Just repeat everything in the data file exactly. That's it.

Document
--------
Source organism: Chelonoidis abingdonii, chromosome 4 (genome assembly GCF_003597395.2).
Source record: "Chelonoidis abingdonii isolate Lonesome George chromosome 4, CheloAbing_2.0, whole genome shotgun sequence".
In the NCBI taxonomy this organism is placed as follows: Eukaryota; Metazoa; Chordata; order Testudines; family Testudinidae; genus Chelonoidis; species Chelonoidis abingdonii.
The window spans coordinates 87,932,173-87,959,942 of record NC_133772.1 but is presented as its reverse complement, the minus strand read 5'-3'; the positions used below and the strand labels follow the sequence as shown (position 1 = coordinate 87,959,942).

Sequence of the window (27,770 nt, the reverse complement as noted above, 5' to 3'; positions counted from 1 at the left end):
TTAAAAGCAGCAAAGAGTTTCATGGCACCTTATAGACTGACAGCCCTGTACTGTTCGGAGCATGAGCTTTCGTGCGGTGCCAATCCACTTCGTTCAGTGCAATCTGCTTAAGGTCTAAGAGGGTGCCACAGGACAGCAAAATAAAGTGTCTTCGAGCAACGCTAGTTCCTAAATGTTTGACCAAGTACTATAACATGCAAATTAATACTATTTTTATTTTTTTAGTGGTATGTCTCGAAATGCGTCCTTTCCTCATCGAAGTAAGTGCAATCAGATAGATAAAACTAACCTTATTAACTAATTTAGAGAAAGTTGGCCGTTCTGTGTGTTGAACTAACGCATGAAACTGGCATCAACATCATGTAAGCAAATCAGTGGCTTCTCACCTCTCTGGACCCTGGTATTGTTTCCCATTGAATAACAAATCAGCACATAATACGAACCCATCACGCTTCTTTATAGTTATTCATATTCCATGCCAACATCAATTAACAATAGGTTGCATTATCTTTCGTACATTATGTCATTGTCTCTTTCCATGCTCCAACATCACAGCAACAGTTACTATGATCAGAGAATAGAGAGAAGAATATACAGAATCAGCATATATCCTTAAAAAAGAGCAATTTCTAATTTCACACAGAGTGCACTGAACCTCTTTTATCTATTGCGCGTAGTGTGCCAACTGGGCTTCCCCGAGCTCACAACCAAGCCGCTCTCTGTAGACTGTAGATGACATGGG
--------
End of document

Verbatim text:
Source organism: Chelonoidis abingdonii, chromosome 4 (genome assembly GCF_003597395.2).
Source record: "Chelonoidis abingdonii isolate Lonesome George chromosome 4, CheloAbing_2.0, whole genome shotgun sequence".
In the NCBI taxonomy this organism is placed as follows: Eukaryota; Metazoa; Chordata; order Testudines; family Testudinidae; genus Chelonoidis; species Chelonoidis abingdonii.
The window spans coordinates 87,932,173-87,959,942 of record NC_133772.1 but is presented as its reverse complement, the minus strand read 5'-3'; the positions used below and the strand labels follow the sequence as shown (position 1 = coordinate 87,959,942).

Sequence of the window (27,770 nt, the reverse complement as noted above, 5' to 3'; positions counted from 1 at the left end):
TTAAAAGCAGCAAAGAGTTTCATGGCACCTTATAGACTGACAGCCCTGTACTGTTCGGAGCATGAGCTTTCGTGCGGTGCCAATCCACTTCGTTCAGTGCAATCTGCTTAAGGTCTAAGAGGGTGCCACAGGACAGCAAAATAAAGTGTCTTCGAGCAACGCTAGTTCCTAAATGTTTGACCAAGTACTATAACATGCAAATTAATACTATTTTTATTTTTTTAGTGGTATGTCTCGAAATGCGTCCTTTCCTCATCGAAGTAAGTGCAATCAGATAGATAAAACTAACCTTATTAACTAATTTAGAGAAAGTTGGCCGTTCTGTGTGTTGAACTAACGCATGAAACTGGCATCAACATCATGTAAGCAAATCAGTGGCTTCTCACCTCTCTGGACCCTGGTATTGTTTCCCATTGAATAACAAATCAGCACATAATACGAACCCATCACGCTTCTTTATAGTTATTCATATTCCATGCCAACATCAATTAACAATAGGTTGCATTATCTTTCGTACATTATGTCATTGTCTCTTTCCATGCTCCAACATCACAGCAACAGTTACTATGATCAGAGAATAGAGAGAAGAATATACAGAATCAGCATATATCCTTAAAAAAGAGCAATTTCTAATTTCACACAGAGTGCACTGAACCTCTTTTATCTATTGCGCGTAGTGTGCCAACTGGGCTTCCCCGAGCTCACAACCAAGCCGCTCTCTGTAGACTGTAGATGACATGGG